Peter Rhodes on living for 24,230 days, a home without draughts and endless haggling in Brussels
SOMETHING called the UK Energy Research Centre has suggested that home owners could be banned from selling draughty houses until they make energy improvements. A house without draughts? I fear I may be trapped in Chateau Rhodes for ever.
MEANWHILE, in Brussels, the negotiations drag on. Mr Davis explains once again that he wishes to resign from the EU Club but would quite like to take the hat stand, fluffy towels and wide-screen telly with him. M. Barnier says Mr Davis's mother was a hamster, and his father smelled of elderberries, and he can go whistle for the towels. And in any case, says M. Barnier, Mr Davis cannot be serious about negotiating because although he has brought a large briefcase with him, it probably contains only his packed lunch of disgusting English sandwiches. Mr Davis good-naturedly joins in the Gallic laughter, knowing that his briefcase actually contains the wide-screen telly. To be continued. . . .
FOR me, this is a significant day. My father was born in 1925 and died in 1992. He lived for 24,230 days. Today is my 24,230th day.
THIS arithmetic of life is deeply unfair. My father was a good man and would have made a great old man as a grandfather and great-grandfather. As I reach and pass his span of life, I realise what a short time he had. Some generations are simply luckier than others. When I was 17 I was offered a safe, comfortable job on a local newspaper. When Dad was 17 he was conscripted into the coal mines as a wartime Bevin Boy. When he signed on as a coal miner his health was graded A1. When he left the pit three years later he was C3. Coal mining during the war did not kill him but it weakened him for the rest of his life. By the time he reached my age he had endured cancer for five years.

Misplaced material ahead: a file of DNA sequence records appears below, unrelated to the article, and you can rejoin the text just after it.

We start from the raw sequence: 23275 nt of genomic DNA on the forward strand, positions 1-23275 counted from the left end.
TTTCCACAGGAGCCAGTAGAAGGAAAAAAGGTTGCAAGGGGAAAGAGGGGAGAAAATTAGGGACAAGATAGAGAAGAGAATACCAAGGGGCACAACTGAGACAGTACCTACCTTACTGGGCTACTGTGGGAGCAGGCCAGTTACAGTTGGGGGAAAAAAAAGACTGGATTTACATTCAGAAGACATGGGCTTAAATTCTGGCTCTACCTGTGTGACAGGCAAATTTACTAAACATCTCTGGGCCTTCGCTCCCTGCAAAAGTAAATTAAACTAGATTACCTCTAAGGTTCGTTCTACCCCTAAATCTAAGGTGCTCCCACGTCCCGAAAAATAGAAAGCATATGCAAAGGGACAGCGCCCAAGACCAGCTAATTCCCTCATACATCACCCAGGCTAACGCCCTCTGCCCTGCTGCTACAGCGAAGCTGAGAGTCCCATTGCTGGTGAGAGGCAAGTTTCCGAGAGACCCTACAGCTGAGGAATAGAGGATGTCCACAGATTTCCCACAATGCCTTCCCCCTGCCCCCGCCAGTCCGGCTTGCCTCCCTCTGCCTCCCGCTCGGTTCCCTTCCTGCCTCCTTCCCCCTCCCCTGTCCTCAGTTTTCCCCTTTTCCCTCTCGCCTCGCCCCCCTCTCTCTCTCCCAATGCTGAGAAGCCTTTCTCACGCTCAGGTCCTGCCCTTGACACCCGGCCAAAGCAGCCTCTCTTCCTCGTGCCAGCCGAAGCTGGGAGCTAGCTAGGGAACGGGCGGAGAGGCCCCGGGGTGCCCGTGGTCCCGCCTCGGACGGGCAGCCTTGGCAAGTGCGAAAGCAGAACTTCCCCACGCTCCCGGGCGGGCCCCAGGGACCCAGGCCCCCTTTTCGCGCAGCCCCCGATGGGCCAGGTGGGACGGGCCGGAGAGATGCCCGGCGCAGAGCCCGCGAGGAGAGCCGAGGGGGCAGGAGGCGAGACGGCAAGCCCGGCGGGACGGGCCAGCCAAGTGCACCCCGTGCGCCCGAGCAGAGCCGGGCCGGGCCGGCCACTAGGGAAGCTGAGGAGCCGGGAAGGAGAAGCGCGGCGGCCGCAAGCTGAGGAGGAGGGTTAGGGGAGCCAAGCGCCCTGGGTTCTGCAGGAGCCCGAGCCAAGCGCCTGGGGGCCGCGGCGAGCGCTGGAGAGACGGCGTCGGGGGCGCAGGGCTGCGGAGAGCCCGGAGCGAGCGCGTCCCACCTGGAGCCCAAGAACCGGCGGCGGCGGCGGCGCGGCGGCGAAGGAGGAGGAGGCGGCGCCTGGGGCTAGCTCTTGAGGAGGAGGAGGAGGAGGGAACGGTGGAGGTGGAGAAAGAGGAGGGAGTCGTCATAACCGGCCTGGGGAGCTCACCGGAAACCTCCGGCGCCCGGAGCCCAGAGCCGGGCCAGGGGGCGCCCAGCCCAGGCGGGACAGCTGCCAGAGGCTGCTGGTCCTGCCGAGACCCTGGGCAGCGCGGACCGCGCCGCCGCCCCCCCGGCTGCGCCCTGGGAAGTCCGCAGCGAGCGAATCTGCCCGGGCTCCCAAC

DAD was part of that unlucky generation bombarded with advertising about smoking being cool and sophisticated. He was hooked on tobacco for life. Then there was the inevitable stress of raising five sons in the 1960s and the daily confrontations of running his own building firm which eventually went under. My father had a hard life. He made a fortune and lost it, fell ill and died young. By and large, my generation of baby-boomers have had a much easier time. At 24,230 days I have never had that solemn, terrifying moment with the consultant or received the buff envelope from the creditors' solicitors. Life is kind for me and my contemporaries but it was built on the blood, sweat and tears of men and women who never saw so many days.
MY thanks to the various internet calculators which tell us how many days have elapsed between two given dates. I could never have relied on my own maths.
RESEARCHING this item, I came across these words by the novelist Ivy Compton Burnett (1884-1969): "People have no chance to grow up. A lifetime is not long enough." I'm glad it's not just me.